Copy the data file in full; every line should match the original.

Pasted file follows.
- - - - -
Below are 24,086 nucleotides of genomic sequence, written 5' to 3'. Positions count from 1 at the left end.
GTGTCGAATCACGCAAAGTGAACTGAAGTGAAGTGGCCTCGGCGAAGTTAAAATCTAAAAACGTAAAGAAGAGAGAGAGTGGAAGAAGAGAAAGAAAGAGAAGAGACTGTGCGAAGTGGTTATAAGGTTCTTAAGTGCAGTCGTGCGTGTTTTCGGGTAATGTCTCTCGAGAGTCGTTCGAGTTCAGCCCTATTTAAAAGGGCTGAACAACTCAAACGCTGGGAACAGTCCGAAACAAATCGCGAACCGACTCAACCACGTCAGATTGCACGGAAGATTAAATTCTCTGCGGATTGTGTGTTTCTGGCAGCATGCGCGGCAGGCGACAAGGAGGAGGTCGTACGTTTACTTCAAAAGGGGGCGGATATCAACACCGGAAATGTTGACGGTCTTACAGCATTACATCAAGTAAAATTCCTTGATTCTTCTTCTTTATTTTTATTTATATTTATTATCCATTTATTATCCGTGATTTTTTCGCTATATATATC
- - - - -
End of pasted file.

Below are 24,086 nucleotides of genomic sequence, written 5' to 3'. Positions count from 1 at the left end.
GTGTCGAATCACGCAAAGTGAACTGAAGTGAAGTGGCCTCGGCGAAGTTAAAATCTAAAAACGTAAAGAAGAGAGAGAGTGGAAGAAGAGAAAGAAAGAGAAGAGACTGTGCGAAGTGGTTATAAGGTTCTTAAGTGCAGTCGTGCGTGTTTTCGGGTAATGTCTCTCGAGAGTCGTTCGAGTTCAGCCCTATTTAAAAGGGCTGAACAACTCAAACGCTGGGAACAGTCCGAAACAAATCGCGAACCGACTCAACCACGTCAGATTGCACGGAAGATTAAATTCTCTGCGGATTGTGTGTTTCTGGCAGCATGCGCGGCAGGCGACAAGGAGGAGGTCGTACGTTTACTTCAAAAGGGGGCGGATATCAACACCGGAAATGTTGACGGTCTTACAGCATTACATCAAGTAAAATTCCTTGATTCTTCTTCTTTATTTTTATTTATATTTATTATCCATTTATTATCCGTGATTTTTTCGCTATATATATC